EPA does not agree that the highest smelter cutoff (i.e., the most stringent metal limit required by any smelter) is an appropriate number for the incoming limit on metals in the sludges. If other smelters are purchasing materials with lower metal concentrations and reclaiming metals from these materials, there appears no reason to conclude that this is not legitimate reclamation. Nor does the Agency agree that transportation and storage costs should affect which level of metals allows legitimate recycling to occur.

Two commenters questioned how WRC would segregate its incoming loads into: (1) Sludges containing the required minimum levels of recoverable metals, and (2) sludges with lower levels of metals. EPA notes that the conditions of the variance do not absolutely prohibit WRC from receiving sludges with lower metal concentrations than those specified in the variance. However, listed sludges used in producing the concentrate that is eligible for the variance must conform to the minimum metals limit (except for two non-conforming loads). Sludges not used for this purpose need not contain minimum levels of metals. The Agency does not believe it is necessary to specify in the variance a particular method for segregating the two types of sludges. EPA notes that many facilities manage different wastestreams, some of which are regulated under RCRA and some of which are excluded. For purposes of retaining the regulatory exclusion, it often may be important to segregate wastestreams. However, EPA does not specify in its regulations a particular procedure for conducting such segregation.

Another commenter feared that waste streams containing recyclable levels of one metal could be diluted down to non-recyclable levels when mixed with waste streams containing other metals. This commenter proposed an additional condition for the WRC variance that would be implemented according to the following example. The company receives a sludge that has three percent copper and five percent nickel, so that the sludge is above the two percent minimum metal threshold for both metals. Hypothetically, the company makes a business decision to blend this sludge with other nickel-bearing sludges and ship the blended mixture to a nickel smelter for reclamation. The commenter is concerned that the copper in the original incoming shipment has been diluted below two percent and is non-recoverable at the nickel smelter. The commenter believes that this procedure would constitute sham recycling. The condition that the commenter proposed would require that a nickel/copper bearing sludge be only blended with other nickel/copper-bearing sludges and that the blend only be destined to a smelter or other recycling facility where both metals are recovered.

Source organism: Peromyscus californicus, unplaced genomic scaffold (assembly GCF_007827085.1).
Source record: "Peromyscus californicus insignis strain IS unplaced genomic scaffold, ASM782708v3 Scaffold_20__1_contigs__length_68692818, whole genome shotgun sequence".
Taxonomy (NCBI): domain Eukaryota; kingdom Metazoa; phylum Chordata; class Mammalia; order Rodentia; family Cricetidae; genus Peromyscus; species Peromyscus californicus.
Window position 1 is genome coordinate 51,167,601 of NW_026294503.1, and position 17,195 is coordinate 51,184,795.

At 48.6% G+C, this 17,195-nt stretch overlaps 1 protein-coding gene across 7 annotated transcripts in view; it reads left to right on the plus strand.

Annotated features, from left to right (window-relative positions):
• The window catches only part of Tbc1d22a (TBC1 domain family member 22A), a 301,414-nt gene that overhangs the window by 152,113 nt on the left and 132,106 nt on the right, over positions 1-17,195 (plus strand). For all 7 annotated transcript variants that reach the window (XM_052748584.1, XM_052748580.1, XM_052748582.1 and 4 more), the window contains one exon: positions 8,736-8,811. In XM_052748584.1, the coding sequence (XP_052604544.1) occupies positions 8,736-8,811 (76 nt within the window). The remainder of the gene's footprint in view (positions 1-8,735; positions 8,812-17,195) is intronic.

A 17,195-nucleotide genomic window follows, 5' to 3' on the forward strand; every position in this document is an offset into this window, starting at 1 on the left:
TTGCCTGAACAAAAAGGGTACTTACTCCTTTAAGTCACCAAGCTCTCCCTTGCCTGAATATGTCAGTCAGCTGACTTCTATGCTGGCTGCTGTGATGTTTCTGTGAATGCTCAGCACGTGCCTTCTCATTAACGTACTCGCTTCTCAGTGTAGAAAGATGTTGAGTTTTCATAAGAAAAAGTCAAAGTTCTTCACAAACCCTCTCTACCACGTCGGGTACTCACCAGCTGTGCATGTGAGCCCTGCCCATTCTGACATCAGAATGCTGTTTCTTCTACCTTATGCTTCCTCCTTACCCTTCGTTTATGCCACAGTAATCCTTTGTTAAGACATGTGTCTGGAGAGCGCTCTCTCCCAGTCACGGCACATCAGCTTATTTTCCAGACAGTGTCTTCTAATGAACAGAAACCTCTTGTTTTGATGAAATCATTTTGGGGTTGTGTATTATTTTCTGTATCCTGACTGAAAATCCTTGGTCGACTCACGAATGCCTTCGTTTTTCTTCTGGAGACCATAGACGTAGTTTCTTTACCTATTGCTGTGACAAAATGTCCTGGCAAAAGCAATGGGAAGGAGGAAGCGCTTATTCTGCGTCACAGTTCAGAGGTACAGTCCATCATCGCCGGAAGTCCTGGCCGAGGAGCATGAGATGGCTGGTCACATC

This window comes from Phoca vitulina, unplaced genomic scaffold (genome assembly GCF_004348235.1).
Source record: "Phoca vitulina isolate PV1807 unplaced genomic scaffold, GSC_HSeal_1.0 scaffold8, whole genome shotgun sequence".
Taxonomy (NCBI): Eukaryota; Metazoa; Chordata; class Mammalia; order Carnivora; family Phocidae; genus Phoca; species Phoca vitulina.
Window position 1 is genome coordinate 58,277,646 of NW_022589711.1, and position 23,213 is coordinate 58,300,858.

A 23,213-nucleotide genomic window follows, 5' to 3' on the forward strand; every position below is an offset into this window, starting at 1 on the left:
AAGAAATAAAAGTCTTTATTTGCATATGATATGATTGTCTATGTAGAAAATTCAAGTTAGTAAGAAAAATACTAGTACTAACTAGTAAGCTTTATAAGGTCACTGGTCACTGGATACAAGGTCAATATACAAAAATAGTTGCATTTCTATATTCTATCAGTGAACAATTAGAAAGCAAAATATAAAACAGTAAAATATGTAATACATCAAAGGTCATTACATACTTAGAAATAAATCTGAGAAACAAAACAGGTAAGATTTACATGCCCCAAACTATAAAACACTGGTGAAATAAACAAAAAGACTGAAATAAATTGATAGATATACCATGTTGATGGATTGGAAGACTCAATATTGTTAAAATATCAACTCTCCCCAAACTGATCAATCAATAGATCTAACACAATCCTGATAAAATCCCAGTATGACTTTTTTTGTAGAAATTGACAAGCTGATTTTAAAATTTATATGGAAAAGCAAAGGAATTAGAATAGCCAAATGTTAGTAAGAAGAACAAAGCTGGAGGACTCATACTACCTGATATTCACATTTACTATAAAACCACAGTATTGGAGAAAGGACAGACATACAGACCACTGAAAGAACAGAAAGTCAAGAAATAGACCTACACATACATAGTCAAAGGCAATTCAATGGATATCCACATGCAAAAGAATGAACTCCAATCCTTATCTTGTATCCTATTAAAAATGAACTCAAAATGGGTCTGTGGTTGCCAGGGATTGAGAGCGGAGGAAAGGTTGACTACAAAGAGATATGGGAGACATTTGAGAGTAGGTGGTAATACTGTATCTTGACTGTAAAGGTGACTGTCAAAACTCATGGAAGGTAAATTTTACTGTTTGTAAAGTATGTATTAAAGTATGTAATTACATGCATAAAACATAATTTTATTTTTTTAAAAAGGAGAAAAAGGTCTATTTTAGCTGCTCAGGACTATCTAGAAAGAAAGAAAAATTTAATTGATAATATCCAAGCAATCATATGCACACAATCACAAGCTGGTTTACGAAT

EPA does not agree that recovering nickel values would constitute sham recycling merely because the copper in the sludge could be diluted and possibly not recovered. WRC's processing would make the concentrate marketable by increasing the nickel value. Without WRC's drying, blending, and consolidating operations, the electroplating sludge most likely would not go to a smelter for recovery for either copper or nickel. So long as WRC increased the concentration for one metal, EPA does not think the fact that it diluted a second metal shows that recycling is not legitimate. Moreover, EPA believes that many virgin ores contain multiple metals that smelters do not extract.

2. Exports and Imports

One commenter noted that changing the regulatory status of the partially reclaimed material removes RCRA import and export requirements, thus taking away a safeguard designed to put foreign governments on notice that these materials are hazardous. This commenter suggested that if EPA grants the variance, it should continue to require compliance with these requirements. The same commenter was concerned that because WRC's facility is one of the top ten receivers of hazardous waste from Mexico, the granting of the variance may increase the flow of waste across the border, increasing the transportation risks inherent in long distance transport. The commenter believed that the variance could inadvertently discourage the development of much-needed hazardous waste disposal and recycling facilities in Mexico by creating an incentive for shipping exempted waste from Mexico into the U.S. Finally, the commenter stated that EPA should evaluate whether waste shipments from Mexico are compatible with Mexican and other applicable international or bilateral agreements concerning these wastes.